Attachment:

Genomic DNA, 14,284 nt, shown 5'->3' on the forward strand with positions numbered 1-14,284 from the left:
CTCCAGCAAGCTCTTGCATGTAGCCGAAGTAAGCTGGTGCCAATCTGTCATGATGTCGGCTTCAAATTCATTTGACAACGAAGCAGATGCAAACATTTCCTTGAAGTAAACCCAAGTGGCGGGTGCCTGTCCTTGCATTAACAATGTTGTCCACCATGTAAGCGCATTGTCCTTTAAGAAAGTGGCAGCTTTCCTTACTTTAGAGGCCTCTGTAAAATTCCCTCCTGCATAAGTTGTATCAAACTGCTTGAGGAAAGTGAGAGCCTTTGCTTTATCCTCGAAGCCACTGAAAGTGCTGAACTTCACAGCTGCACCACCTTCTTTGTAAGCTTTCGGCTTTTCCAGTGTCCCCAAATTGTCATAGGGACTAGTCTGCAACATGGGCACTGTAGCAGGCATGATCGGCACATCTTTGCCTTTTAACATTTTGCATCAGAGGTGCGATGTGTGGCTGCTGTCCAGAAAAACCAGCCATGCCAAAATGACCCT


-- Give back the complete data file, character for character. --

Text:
Genomic DNA, 14,284 nt, shown 5'->3' on the forward strand with positions numbered 1-14,284 from the left:
CTCCAGCAAGCTCTTGCATGTAGCCGAAGTAAGCTGGTGCCAATCTGTCATGATGTCGGCTTCAAATTCATTTGACAACGAAGCAGATGCAAACATTTCCTTGAAGTAAACCCAAGTGGCGGGTGCCTGTCCTTGCATTAACAATGTTGTCCACCATGTAAGCGCATTGTCCTTTAAGAAAGTGGCAGCTTTCCTTACTTTAGAGGCCTCTGTAAAATTCCCTCCTGCATAAGTTGTATCAAACTGCTTGAGGAAAGTGAGAGCCTTTGCTTTATCCTCGAAGCCACTGAAAGTGCTGAACTTCACAGCTGCACCACCTTCTTTGTAAGCTTTCGGCTTTTCCAGTGTCCCCAAATTGTCATAGGGACTAGTCTGCAACATGGGCACTGTAGCAGGCATGATCGGCACATCTTTGCCTTTTAACATTTTGCATCAGAGGTGCGATGTGTGGCTGCTGTCCAGAAAAACCAGCCATGCCAAAATGACCCT